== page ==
The Internets have made a lot of this very easy to do on your own, and I would argue that with a lot of work and some luck, you can do fine professionally, and much better financially, without a publisher. Can you put up a website with score and audio samples? Yes, and that’s already more than most publishers would do for you. Can you attend music conventions and promote yourself and your music? Again, yes, and since you only have yourself to promote, you can do this more efficiently than a publisher who is at the convention pushing 60 different composers.

Can you print the music yourself? Of course you can. I still print every “Strange Humors” score, and all of the sets of my chamber music, myself. It’s a hassle to print each set, then fold those parts in half, then staple them, then ship them, but here’s the difference: publishers keep 50% of royalties, but if a composer is published and the printed music is sold, the composer will see 10% of the retail price.

I’ll say that again. If you are a published composer, you keep 10% of the list price on a set of music. When I told this to somebody in Hollywood once, the reaction was, “wait, that’s backwards. The agent gets 10%; you get 90%.” Not in music publishing. A very established composer might get a great deal and see 12% or maybe even 15%, but that’s unusual. Granted, the publisher doesn’t get all of the other 90%. The music store keeps 40-50% of it.  But the fact is that if you publish a piece through a standard publisher and the retail price is $10, the music store gets $5, the publisher gets $4, and the composer receives $1.  But if you’re self published and you sell the sheet music directly (rather than through a music store), you get the full $10. Even if you sell it through a music store, you’ll see $5, which even by my music-school-level math education, is better than $1.

Is that difference of 400%-900% worth the time it takes to print, fold, staple, and mail a set of parts? To me, the answer is yes, but to a lot of composers, the answer is no. All of this takes a lot of time, and a lot of composers, understandably, would rather just compose and not worry about the business aspect of it.  They just want to write the music, give it to a publisher, and not think about it anymore, and whatever income they collect, no matter the amount, is just a nice bonus.  Most of those composers probably have other jobs — like teaching — or wealthy families to make that possible. I like to think of it like I also have a “day job,” and my day job is publishing my own music.

The biggest challenge is running the business side and still finding time to do the most important part, which is to write the music itself. Speaking of that — I have some work to do.

  • http://horathmusic.webs.com Clayton Horath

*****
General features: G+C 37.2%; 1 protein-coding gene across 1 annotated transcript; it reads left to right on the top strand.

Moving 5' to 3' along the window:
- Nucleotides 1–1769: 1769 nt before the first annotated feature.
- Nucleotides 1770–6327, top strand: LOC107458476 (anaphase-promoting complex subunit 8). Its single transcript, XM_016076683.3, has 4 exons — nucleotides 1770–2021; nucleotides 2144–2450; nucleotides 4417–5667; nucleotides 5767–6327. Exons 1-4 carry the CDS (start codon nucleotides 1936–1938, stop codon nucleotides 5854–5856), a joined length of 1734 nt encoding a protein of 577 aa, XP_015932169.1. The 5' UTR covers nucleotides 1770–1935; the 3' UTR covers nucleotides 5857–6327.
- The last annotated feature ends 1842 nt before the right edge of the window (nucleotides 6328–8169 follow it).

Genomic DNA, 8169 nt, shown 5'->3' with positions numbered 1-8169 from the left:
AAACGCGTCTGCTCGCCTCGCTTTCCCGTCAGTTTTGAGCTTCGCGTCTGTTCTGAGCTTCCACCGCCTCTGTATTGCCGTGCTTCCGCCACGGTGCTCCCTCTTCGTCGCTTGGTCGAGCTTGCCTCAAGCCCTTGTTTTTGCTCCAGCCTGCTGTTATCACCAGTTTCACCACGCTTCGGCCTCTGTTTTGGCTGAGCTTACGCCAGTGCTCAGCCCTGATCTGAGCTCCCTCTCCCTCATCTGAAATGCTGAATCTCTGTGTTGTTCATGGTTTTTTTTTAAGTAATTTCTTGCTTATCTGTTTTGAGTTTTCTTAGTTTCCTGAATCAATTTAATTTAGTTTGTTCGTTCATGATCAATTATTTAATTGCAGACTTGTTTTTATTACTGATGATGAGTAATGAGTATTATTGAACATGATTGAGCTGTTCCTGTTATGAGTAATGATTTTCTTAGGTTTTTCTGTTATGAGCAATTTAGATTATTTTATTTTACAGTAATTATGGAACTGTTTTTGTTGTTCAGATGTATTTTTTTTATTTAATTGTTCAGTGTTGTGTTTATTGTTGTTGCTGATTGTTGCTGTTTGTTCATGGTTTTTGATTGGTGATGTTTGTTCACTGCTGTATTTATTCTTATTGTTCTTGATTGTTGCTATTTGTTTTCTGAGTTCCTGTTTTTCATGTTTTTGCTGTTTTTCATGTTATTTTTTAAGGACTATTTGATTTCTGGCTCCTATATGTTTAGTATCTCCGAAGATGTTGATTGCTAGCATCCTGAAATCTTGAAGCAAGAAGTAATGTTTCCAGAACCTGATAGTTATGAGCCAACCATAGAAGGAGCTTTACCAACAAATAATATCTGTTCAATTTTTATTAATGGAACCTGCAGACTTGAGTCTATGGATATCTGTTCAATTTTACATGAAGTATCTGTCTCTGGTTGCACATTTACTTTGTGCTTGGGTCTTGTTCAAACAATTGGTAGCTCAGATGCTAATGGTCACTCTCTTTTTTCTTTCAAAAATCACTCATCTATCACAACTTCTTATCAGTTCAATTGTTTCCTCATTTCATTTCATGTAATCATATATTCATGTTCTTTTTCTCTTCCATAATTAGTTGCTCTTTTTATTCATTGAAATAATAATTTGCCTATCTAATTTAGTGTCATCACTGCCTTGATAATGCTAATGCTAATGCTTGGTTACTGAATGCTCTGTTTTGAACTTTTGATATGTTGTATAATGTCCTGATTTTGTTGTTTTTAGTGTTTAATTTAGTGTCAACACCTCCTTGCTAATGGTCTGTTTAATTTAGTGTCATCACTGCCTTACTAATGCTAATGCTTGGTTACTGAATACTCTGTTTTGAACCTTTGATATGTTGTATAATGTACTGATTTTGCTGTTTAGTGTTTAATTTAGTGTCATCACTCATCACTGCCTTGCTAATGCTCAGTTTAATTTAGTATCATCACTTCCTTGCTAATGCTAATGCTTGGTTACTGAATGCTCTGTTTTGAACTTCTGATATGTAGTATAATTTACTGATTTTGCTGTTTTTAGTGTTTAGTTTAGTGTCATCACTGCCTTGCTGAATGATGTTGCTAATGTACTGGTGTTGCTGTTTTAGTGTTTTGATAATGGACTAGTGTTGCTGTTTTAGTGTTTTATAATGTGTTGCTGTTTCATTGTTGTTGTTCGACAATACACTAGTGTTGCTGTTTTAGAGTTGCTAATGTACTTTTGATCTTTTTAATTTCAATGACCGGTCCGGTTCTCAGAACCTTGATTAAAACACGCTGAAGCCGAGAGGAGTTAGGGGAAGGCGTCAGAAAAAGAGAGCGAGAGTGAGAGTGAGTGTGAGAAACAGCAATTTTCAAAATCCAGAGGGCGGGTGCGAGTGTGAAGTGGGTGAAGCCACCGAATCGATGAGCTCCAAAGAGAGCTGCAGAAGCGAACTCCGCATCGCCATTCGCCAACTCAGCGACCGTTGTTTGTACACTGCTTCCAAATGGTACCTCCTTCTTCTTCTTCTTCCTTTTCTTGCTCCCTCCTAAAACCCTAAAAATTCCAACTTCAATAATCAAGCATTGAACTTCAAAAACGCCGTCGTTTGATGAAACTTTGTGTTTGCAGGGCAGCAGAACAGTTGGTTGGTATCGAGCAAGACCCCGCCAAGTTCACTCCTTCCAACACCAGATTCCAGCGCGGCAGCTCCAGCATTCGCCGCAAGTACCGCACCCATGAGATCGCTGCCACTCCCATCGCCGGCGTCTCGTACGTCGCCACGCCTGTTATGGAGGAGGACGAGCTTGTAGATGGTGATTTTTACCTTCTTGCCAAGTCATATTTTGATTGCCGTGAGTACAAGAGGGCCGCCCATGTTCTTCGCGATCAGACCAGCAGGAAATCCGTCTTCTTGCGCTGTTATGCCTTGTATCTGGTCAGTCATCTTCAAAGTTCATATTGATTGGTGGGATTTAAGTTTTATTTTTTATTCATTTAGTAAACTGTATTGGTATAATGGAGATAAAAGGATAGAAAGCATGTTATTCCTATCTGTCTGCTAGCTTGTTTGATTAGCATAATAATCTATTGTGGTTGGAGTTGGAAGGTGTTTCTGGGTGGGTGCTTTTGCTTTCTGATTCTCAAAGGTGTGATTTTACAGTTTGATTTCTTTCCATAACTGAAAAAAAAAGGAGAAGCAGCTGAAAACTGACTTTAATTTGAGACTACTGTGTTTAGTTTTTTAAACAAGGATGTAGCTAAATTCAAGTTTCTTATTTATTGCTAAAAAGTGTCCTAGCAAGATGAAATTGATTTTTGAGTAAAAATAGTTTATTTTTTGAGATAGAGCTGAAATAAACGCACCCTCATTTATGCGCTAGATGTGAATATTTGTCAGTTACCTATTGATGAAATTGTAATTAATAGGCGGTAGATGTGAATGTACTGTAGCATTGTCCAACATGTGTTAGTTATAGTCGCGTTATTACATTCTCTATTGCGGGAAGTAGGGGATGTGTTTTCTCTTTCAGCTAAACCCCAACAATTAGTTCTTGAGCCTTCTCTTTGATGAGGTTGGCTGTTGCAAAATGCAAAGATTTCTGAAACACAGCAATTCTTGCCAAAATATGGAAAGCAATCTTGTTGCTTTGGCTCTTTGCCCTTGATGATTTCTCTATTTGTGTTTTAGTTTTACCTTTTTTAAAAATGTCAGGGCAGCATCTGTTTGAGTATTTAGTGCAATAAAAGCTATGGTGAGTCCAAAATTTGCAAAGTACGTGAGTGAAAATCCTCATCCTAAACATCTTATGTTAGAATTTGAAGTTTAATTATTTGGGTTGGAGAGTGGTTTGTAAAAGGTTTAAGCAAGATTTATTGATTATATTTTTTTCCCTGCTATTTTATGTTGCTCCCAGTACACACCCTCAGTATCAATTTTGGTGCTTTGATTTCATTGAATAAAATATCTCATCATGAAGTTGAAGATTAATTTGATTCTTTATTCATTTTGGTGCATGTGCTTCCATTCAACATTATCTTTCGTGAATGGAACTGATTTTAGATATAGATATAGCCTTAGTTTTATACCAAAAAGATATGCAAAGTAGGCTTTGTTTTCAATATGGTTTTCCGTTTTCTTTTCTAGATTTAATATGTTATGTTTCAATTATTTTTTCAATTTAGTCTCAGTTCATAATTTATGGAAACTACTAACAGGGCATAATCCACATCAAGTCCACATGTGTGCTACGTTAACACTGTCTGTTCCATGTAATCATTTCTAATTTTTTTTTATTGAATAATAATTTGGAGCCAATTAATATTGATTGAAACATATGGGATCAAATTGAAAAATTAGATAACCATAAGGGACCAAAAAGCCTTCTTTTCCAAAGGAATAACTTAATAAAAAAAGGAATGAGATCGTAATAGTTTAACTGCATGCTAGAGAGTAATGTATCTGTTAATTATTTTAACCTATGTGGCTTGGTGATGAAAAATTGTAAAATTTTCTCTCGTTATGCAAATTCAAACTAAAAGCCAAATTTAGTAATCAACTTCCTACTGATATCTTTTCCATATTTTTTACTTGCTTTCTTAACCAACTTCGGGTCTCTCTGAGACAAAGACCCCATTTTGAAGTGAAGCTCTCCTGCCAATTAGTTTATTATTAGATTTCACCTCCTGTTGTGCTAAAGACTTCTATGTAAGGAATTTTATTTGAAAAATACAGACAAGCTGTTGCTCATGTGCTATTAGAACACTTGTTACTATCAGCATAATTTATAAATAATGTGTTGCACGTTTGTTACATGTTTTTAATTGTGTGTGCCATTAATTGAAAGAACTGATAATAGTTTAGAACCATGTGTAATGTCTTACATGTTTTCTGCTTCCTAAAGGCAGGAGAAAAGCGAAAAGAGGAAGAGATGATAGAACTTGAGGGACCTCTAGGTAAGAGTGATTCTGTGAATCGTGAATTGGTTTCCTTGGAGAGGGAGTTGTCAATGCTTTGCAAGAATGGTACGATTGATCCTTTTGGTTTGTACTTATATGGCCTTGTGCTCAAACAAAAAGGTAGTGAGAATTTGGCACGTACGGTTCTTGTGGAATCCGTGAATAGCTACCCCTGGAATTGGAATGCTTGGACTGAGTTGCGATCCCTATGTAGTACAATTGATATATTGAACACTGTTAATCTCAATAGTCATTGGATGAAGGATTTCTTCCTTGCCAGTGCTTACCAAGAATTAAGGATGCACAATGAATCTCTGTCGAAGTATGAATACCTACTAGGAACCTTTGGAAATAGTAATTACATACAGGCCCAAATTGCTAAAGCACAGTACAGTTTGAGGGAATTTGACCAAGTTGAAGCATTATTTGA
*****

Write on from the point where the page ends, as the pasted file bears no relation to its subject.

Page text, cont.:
I am so glad that this got posted. I have been composing for several years and have never gone to a publisher, mostly out of fear. But, also, because I had heard that composers get essentially none of the revenue from print music. I have often wrestled with how to "get the music out there." I would love to get more information on how to work on the promotional aspects of self-publishing, as that has been my biggest struggle.

  • http://www.Songuine.blogspot.com Narelle Worboys

    This was fantastic! Thank you so much! I too would like more details on 'the biggest challenge', running the business side.

  • Michael Ibsen

    thank you thank you thank you for posting this

  • Erin Richardson

    This is really interesting – as a very new composer (exactly that "composer who is still in college" you're talking about), this is a side to composing I hadn't thought a lot about before.

    I would be very interested in how you and John Mackey feel about publishing music electronically – that is, allowing people to purchase, say, PDFs of music to print and distribute to an ensemble. It saves you the process of stapling music, certainly, but when you give an open PDF out, you are risking that it gets reprinted ad nauseum for no additional revenue…

    Thoughts?

  • Barney

    Initeresting stuff you write here. Its a great pity most of it is not accurate. Sadly I have not heard of you or your music though. I know and admire Eric's hence how I got to read this.

    • Rob Henderson

      How is it inaccurate exactly? Are you a published composer yourself?

  • http://richardpjohn.com Richard P John

    Regarding Erin Richardson's comment regarding reprinting PDF files over and over again for no revenue, the same can be said of printed music. If somebody needs to get hold of a piece of music, they can simply photocopy somebody else's copy.

    Interestingly I just had a look at John Mackey's website and he sets his PDF samples as non-printable. However, there is a simple way around this – screen shots.

    So people will always steal music, pass it on where it will get copied again , post it on the internet etc.

    Being a composer is one part of what I do as a musician and although it's nice to make money from it, the most important thing for me is that people perform or listen to it.

  • http://www.stevenbryant.com Steven Bryant

    Erin, I often rent and sell works via PDF, and have worked out a system of making a custom set for each purchaser or renter. The purchasing/renting ensemble's or institution's name is imprinted on every page of every part, as well as every page of the score. I think of it as an enforced "honor system" – sure, they could still give the PDFs away, but their names are emblazoned all over it, so there's no mystery or anonymity protecting them when it gets back to me (and in the age of the internet, that's bound to happen).

    • http://mattnielsen.com Matt Nielsen

      Steven,

      That’s a great idea about the whole PDF thing with their name on it. How did you work that out? I’m in the middle of self-publishing a piece and that would be awesome to do.

      Thanks,

      Matt

  • Ian